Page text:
A new green solution has been discovered to help the city of Fukushima recover from the catastrophic nuclear disaster that happened twelve years ago.
Biomass Resin, a Tokyo-based company, has opened a factory in Namie, a nearby town, to convert locally grown rice that cannot be sold for consumption due to health concerns into low carbon plastic used by major firms across Japan.
The rice is transformed into low carbon plastic cutlery and takeaway containers used in restaurants, plastic bags at post offices and souvenirs sold at one of Japan’s largest international airports.
Before this innovation, the rice was used as animal feed or for other purposes because it was challenging to sell given Fukushima’s reputation.
After the disaster, the area was uninhabitable until 2017 and decontamination efforts resulted in tonnes of radioactive soil being stored around the town for years.
Even today, 80% of the town’s land remains off-limits and the population has significantly declined from 21,000 to fewer than 2,000 people.
You can read more about how the situation has evolved in the Japanese city since the disaster in a long feature piece published a decade on.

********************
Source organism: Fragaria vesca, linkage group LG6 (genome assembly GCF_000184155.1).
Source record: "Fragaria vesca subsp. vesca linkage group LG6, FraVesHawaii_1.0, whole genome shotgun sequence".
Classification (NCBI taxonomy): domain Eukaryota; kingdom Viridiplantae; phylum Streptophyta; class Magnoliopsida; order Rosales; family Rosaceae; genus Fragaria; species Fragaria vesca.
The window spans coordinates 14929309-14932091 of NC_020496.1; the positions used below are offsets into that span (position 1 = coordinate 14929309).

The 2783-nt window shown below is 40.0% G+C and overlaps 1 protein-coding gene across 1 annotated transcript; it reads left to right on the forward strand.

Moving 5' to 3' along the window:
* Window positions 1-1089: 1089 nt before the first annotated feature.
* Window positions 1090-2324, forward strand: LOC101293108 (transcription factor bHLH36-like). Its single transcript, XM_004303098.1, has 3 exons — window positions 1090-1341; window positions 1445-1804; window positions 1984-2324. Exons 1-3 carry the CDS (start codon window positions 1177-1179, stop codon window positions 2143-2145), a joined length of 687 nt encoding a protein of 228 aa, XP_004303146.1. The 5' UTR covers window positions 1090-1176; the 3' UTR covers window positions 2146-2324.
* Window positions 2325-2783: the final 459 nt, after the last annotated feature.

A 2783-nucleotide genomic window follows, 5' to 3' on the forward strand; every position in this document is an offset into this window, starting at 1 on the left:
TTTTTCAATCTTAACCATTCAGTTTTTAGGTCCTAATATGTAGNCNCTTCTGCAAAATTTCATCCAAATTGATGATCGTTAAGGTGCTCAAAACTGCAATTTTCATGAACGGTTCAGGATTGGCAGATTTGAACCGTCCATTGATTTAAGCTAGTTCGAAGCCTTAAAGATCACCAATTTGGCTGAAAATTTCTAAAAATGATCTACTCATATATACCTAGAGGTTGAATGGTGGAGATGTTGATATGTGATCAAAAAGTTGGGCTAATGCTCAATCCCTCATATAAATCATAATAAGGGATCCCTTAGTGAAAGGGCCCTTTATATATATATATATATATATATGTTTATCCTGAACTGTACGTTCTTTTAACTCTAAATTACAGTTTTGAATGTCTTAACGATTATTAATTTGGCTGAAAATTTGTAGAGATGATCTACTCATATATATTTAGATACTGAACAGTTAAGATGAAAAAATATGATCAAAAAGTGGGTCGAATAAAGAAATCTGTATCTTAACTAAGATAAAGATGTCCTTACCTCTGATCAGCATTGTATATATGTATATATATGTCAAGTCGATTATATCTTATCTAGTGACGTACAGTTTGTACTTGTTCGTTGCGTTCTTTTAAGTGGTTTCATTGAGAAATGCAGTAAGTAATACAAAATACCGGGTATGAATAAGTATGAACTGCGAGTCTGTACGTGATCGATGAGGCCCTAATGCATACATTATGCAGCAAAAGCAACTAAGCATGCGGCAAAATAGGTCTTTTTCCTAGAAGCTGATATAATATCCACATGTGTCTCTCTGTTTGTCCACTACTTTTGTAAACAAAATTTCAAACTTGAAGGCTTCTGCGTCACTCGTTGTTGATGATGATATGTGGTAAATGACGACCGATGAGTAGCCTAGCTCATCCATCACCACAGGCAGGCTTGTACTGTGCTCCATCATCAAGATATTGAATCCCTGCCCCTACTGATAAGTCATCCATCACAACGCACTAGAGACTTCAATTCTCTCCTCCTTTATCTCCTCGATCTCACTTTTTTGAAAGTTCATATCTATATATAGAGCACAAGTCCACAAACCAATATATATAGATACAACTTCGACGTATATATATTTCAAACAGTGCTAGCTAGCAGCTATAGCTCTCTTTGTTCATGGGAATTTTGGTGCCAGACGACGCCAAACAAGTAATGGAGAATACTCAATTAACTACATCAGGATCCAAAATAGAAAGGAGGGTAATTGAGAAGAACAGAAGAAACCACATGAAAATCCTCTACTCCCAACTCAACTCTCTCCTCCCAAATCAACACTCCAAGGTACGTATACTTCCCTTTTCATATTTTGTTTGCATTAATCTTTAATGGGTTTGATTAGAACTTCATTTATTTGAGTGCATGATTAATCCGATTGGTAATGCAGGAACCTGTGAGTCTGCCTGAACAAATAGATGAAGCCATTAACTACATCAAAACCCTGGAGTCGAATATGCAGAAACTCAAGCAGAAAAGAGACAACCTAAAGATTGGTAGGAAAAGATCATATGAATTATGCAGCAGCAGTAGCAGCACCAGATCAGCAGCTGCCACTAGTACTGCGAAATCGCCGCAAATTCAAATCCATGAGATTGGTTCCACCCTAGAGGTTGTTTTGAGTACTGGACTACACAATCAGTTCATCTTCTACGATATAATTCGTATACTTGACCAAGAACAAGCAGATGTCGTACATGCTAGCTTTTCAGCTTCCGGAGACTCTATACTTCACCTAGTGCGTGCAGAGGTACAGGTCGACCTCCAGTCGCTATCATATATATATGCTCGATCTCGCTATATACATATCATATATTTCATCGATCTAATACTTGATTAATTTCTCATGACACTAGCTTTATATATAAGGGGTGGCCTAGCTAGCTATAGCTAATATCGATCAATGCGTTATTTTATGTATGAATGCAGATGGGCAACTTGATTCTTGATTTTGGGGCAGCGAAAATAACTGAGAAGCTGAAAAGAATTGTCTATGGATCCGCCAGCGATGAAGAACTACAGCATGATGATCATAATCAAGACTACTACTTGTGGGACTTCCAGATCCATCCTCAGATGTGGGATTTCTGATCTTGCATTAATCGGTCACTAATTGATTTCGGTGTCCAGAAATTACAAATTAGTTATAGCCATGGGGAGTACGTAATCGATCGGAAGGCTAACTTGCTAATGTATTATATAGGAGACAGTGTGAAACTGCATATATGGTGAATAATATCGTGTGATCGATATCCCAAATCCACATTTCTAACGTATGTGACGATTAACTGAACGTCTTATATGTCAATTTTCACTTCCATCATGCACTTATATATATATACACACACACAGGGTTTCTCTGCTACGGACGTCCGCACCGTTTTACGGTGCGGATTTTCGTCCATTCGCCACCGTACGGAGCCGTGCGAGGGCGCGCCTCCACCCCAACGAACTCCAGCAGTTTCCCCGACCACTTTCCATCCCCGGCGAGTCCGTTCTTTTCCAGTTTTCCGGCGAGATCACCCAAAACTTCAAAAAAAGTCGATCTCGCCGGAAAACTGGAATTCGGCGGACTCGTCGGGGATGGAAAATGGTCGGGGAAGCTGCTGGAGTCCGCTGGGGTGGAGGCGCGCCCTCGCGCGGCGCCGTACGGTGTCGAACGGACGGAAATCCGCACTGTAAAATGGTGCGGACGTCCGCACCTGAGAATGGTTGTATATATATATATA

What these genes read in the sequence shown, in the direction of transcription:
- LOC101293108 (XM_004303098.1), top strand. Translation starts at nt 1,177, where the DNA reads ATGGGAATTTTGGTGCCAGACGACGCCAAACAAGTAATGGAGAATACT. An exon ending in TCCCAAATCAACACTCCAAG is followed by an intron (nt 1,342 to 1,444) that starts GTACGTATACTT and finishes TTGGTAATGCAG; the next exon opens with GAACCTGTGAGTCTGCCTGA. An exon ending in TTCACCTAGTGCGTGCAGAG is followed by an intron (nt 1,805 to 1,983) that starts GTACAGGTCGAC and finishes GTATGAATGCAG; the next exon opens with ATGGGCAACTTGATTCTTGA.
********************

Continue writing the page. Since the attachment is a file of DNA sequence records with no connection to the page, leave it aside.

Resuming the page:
Since 2017, eight companies have set up shop in the area, creating about 200 jobs. Biomass Resin is one of these.
Although its plastic isn’t biodegradable, using rice instead of petroleum reduces the overall carbon footprint. Moreover, growing more rice in Namie can help lower atmospheric carbon dioxide levels, the company has said.
Rice naturally contains little radioactive cesium and the plastic pellets have passed strict testing requirements to be used across Japanese industry.
Overall, the conversion of unsellable rice into low carbon plastic not only benefits the environment but also helps boost the economy of the Fukushima area.
Takemitsu Imazu, President of Biomass Resin Fukushima, said: “Namie was hit by four disasters – the quake, the tsunami, the reactor accident and then rumours about radiation danger.
“It’s mostly recovered from the quake and tsunami but the other two are still heavy burdens. By building our factory here, we want to bring jobs and invite people back.”